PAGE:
Focused on limitless future in nursing

Nixa Rivera

Nursing is a passion. It is a calling to help others, save lives and give to the community. A Lenoir-Rhyne nursing graduate is preparing to do just that after graduation.

Nixa Rivera, a mother and grandmother originally from Puerto Rico, stands apart from other Lenoir-Rhyne students in her life experiences. When she graduated high school, she initially planned to be a teacher but dropped out of college at 20 to marry and start her family. By age 32, she was divorced and working three jobs to provide for her children’s needs.

“When I got divorced, my mama flew from Puerto Rico to North Carolina to sit with me that weekend,” Rivera said. “I cried all night and the next day. My mother asked if I wanted to come back to Puerto Rico and I would say ‘no’ because I wanted to provide the best for my children.”

Overcoming adversities to complete nursing school

Doing her best at the time equated to earning her associate degree as a medical assistant. When the opportunity to work in labor and delivery presented itself, Rivera accepted it as her chance to embrace the world of health care. It was the validity she needed to solidify her dreams of becoming a registered nurse.

At the same time, her father was diagnosed with pancreatic cancer. But the timing was not right with the responsibilities of working and caring for her family in North Carolina and traveling to Puerto Rico to start her nursing degree. In 2017, when she applied to a state institution, she didn’t get in.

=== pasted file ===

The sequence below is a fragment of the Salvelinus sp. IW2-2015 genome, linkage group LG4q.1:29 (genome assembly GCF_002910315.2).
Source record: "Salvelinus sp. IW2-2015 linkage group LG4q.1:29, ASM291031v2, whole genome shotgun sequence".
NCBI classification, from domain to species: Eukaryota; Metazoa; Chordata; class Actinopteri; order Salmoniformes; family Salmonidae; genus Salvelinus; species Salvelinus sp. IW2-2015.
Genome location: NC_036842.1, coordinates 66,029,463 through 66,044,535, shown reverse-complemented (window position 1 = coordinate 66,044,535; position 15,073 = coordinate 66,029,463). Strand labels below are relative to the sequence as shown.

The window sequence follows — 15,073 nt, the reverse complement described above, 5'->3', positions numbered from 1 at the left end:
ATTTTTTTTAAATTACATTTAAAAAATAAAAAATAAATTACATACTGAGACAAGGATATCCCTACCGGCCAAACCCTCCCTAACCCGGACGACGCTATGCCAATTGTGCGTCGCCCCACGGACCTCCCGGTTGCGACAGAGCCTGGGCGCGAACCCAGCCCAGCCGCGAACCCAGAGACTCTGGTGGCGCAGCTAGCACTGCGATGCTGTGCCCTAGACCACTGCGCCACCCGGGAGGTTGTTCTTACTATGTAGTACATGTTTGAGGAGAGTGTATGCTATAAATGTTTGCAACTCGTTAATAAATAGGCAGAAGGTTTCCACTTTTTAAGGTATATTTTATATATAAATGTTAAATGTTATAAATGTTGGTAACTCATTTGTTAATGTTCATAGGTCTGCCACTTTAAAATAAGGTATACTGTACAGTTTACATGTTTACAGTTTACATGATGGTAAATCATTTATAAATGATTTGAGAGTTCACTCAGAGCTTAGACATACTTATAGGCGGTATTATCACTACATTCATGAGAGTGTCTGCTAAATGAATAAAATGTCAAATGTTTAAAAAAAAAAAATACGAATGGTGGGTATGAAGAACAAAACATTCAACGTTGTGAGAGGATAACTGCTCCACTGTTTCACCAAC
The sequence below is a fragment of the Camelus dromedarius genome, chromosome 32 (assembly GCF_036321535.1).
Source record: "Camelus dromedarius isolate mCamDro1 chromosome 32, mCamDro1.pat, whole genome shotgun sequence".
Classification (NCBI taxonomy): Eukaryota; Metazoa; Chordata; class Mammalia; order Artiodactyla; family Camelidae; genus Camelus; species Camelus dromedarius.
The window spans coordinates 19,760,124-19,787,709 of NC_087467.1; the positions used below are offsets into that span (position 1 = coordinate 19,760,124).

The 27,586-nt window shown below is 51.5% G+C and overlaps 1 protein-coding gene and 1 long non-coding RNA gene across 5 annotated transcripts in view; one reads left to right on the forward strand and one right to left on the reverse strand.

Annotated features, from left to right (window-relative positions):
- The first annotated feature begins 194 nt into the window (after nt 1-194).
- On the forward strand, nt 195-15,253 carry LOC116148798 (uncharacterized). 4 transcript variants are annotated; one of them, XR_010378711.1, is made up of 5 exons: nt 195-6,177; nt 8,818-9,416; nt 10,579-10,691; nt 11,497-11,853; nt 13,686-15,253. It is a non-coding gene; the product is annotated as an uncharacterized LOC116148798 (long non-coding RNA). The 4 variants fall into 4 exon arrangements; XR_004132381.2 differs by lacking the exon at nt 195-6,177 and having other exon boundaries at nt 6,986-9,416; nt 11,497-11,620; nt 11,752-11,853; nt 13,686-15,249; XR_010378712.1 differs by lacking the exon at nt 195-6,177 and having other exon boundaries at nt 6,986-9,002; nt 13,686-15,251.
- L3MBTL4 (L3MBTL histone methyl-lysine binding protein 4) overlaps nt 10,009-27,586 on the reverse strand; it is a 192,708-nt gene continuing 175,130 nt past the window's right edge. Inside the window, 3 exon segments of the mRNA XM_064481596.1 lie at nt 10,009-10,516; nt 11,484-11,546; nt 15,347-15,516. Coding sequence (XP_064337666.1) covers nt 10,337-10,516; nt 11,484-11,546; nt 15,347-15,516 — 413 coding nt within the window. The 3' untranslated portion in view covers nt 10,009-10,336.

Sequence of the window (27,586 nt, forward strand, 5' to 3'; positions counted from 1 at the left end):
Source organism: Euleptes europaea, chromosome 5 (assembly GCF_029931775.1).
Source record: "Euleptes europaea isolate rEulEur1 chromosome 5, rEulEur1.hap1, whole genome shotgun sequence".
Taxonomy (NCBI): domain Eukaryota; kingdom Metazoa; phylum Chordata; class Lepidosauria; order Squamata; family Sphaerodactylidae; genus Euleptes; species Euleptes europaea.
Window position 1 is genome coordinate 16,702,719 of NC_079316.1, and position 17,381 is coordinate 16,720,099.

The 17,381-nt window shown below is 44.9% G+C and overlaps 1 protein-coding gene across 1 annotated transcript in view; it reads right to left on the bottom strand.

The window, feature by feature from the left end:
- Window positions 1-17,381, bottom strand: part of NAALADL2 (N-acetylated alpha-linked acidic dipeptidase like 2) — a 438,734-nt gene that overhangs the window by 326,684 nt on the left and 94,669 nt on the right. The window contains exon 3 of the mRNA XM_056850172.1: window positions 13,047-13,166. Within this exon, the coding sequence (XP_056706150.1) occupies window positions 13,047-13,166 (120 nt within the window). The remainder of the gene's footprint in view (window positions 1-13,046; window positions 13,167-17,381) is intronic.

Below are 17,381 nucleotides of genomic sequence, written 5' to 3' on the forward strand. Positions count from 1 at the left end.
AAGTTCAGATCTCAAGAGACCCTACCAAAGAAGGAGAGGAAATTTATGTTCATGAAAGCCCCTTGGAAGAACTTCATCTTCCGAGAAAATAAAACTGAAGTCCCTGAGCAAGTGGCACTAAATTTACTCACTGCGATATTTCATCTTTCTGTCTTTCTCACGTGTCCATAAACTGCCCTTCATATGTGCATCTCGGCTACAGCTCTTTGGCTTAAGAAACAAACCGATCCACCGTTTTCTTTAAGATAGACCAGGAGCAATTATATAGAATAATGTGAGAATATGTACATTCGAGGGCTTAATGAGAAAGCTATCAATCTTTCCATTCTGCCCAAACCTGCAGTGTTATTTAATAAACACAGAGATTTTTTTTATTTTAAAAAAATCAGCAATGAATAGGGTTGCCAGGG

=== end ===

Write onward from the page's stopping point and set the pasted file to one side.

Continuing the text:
“I was so disappointed,” Rivera said. “A nurse at work suggested Lenoir-Rhyne instead. I first made excuses about needing to get all the paperwork.”

In Feb. 2018, Rivera visited her ill father for the last time.

“He told me, ‘I want you to finish nursing school. That’s my goal for you,’” Rivera said. “It was my last memory of him. He died March 8, 2018.”

Relentless in her pursuit

In April, she applied for admission to Lenoir-Rhyne School of Nursing and started classes that July. Atrium Health’s Levine Children’s Hospital launched a scholarship pilot for CNAs for her second year of college, providing the financial support she needed to finish her degree.

Relentless in her fulfilling her purpose, Rivera wakes at 4 a.m. to leave in time for her first class at 8 a.m. She uses the drive time to pray, listen to Christian music or her lectures or call her mom.

“I always call my mother for any advice,” Rivera said. “She is an amazing woman and she always says, ‘you can do anything you want and be anything you want in life.’ And she always gives me love.”

In addition to her family, Rivera has received unquestionable support from the faculty and fellow students.

“Nixa is not your typical nursing student at Lenoir-Rhyne,” said Kerry Thompson, Ph.D., chair of LR’s School of Nursing. “Her diverse background, maturity and drive to obtain her degree have captured the hearts of her nursing professors. I have seen her dedication and determination to become a nurse. She has sacrificed so much to make nursing her reality. It was truly an honor to have Nixa in my class, as I saw firsthand her passion for serving others through her chosen profession.”

Despite the challenges, Rivera has achieved her dream. Upon licensure, she has accepted a position in the operating room at Atrium Health Union West in Matthews, North Carolina.

“It’s been a long, long journey for me. It’s not been easy, but God provided for me every day,” Rivera said. “I wasn’t thinking about the tuition. I wasn’t considering the drive of an hour and 40 minutes one way. I enjoy nursing. I enjoy helping people. I desire to make a difference.”

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